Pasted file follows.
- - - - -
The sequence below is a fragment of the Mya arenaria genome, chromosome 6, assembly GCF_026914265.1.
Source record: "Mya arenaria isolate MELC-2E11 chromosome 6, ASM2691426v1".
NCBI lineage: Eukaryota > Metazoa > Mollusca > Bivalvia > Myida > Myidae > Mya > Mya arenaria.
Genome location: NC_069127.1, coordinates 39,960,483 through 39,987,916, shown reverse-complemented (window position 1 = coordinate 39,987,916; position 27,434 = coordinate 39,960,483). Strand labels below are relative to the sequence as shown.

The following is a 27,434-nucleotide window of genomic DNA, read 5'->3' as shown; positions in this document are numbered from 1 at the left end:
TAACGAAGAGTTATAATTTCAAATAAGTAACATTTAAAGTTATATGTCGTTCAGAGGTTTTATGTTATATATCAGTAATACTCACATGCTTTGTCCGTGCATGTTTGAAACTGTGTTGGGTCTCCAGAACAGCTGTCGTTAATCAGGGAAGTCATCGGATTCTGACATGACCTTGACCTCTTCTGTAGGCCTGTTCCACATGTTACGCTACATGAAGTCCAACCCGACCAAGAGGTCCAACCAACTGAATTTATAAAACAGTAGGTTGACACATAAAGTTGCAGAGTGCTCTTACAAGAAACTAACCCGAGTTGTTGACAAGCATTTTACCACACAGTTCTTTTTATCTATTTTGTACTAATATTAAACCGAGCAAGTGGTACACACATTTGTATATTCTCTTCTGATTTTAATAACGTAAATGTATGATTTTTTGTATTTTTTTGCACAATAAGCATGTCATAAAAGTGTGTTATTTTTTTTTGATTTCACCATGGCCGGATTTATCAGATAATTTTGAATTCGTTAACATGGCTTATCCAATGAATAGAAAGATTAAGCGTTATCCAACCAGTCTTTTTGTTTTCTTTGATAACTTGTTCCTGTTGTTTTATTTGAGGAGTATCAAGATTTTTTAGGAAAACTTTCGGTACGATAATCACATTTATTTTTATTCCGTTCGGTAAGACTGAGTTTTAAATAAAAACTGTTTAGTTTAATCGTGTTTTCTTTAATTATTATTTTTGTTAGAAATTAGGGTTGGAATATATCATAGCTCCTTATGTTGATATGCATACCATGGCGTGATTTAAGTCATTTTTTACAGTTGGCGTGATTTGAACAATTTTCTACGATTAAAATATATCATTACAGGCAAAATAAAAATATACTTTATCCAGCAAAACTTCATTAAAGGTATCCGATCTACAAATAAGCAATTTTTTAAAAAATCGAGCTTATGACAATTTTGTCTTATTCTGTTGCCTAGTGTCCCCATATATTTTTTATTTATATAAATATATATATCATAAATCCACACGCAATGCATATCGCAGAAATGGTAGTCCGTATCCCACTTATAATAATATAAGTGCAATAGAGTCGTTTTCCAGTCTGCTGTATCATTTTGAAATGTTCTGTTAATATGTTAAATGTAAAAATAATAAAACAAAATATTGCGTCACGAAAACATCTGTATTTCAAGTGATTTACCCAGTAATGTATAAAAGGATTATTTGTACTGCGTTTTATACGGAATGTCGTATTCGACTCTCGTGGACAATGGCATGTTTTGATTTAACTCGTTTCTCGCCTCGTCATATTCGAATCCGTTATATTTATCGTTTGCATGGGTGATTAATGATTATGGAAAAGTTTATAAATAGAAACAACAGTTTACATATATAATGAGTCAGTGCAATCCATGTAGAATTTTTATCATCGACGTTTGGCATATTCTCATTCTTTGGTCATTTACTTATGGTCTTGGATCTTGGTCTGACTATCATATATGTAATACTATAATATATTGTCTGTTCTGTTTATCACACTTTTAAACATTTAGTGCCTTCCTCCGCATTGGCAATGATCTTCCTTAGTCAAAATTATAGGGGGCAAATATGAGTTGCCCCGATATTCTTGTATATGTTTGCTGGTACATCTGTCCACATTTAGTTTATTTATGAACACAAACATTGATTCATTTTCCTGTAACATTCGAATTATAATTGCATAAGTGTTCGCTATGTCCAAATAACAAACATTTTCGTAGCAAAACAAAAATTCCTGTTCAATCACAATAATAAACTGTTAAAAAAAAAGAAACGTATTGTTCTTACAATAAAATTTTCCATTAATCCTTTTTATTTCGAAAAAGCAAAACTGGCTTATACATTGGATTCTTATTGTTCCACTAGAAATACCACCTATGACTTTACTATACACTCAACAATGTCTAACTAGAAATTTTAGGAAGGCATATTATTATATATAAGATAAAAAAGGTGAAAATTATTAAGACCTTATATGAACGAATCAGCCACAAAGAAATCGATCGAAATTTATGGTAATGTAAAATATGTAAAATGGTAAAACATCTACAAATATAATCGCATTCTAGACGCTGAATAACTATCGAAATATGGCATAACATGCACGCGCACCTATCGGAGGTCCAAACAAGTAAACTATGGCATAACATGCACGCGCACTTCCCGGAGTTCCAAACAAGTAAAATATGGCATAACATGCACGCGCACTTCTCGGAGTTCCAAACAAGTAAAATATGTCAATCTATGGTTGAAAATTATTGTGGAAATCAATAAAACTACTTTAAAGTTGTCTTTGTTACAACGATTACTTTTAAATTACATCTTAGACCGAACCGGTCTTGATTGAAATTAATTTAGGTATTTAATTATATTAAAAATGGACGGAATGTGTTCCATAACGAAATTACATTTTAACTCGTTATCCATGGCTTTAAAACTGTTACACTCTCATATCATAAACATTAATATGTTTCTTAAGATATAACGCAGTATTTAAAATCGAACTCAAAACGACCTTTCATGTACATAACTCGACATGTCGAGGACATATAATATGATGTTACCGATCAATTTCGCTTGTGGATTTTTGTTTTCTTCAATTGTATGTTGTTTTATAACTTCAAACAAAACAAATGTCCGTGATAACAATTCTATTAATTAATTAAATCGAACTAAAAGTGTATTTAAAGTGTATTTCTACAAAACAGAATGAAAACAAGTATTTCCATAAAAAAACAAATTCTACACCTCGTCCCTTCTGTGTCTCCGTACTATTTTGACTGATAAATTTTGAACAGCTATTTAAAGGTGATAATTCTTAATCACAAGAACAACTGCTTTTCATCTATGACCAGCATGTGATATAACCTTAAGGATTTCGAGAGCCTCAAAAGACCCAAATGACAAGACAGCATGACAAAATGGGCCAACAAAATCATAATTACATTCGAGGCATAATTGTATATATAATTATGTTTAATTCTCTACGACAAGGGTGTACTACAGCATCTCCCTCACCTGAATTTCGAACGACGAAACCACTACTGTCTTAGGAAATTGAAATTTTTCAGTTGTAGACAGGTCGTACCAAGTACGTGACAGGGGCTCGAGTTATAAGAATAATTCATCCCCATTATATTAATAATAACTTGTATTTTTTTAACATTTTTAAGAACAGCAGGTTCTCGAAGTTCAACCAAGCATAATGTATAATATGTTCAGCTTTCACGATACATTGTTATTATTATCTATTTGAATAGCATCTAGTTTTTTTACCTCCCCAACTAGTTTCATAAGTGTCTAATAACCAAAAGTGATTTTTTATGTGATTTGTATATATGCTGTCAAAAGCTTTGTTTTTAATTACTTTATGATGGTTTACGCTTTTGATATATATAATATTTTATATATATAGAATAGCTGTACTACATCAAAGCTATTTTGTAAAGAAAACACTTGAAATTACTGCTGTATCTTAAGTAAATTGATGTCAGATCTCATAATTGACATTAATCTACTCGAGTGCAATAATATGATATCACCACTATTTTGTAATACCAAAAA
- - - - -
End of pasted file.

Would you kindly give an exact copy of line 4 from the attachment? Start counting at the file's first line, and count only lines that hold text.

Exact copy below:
Genome location: NC_069127.1, coordinates 39,960,483 through 39,987,916, shown reverse-complemented (window position 1 = coordinate 39,987,916; position 27,434 = coordinate 39,960,483). Strand labels below are relative to the sequence as shown.